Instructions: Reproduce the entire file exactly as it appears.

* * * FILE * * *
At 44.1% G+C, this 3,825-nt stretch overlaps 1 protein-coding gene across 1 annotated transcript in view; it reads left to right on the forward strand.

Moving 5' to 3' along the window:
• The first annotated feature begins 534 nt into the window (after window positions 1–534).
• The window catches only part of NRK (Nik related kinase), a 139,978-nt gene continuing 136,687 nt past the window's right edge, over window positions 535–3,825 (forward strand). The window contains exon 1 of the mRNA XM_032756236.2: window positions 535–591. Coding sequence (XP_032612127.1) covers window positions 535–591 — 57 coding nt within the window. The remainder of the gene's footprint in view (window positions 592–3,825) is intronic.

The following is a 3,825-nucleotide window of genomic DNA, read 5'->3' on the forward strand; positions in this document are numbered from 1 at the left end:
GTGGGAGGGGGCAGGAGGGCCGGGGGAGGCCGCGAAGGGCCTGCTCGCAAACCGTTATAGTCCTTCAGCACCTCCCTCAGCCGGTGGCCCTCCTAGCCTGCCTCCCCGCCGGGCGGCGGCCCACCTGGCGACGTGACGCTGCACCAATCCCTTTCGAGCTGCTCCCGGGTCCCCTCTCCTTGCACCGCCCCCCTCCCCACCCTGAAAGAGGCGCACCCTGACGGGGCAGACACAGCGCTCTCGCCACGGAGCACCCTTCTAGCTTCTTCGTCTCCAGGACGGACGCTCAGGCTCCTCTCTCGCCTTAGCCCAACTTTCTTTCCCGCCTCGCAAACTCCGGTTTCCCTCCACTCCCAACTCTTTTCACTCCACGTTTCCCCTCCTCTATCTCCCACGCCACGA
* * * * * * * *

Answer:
At 44.1% G+C, this 3,825-nt stretch overlaps 1 protein-coding gene across 1 annotated transcript in view; it reads left to right on the forward strand.

Moving 5' to 3' along the window:
• The first annotated feature begins 534 nt into the window (after window positions 1–534).
• The window catches only part of NRK (Nik related kinase), a 139,978-nt gene continuing 136,687 nt past the window's right edge, over window positions 535–3,825 (forward strand). The window contains exon 1 of the mRNA XM_032756236.2: window positions 535–591. Coding sequence (XP_032612127.1) covers window positions 535–591 — 57 coding nt within the window. The remainder of the gene's footprint in view (window positions 592–3,825) is intronic.

The following is a 3,825-nucleotide window of genomic DNA, read 5'->3' on the forward strand; positions in this document are numbered from 1 at the left end:
GTGGGAGGGGGCAGGAGGGCCGGGGGAGGCCGCGAAGGGCCTGCTCGCAAACCGTTATAGTCCTTCAGCACCTCCCTCAGCCGGTGGCCCTCCTAGCCTGCCTCCCCGCCGGGCGGCGGCCCACCTGGCGACGTGACGCTGCACCAATCCCTTTCGAGCTGCTCCCGGGTCCCCTCTCCTTGCACCGCCCCCCTCCCCACCCTGAAAGAGGCGCACCCTGACGGGGCAGACACAGCGCTCTCGCCACGGAGCACCCTTCTAGCTTCTTCGTCTCCAGGACGGACGCTCAGGCTCCTCTCTCGCCTTAGCCCAACTTTCTTTCCCGCCTCGCAAACTCCGGTTTCCCTCCACTCCCAACTCTTTTCACTCCACGTTTCCCCTCCTCTATCTCCCACGCCACGA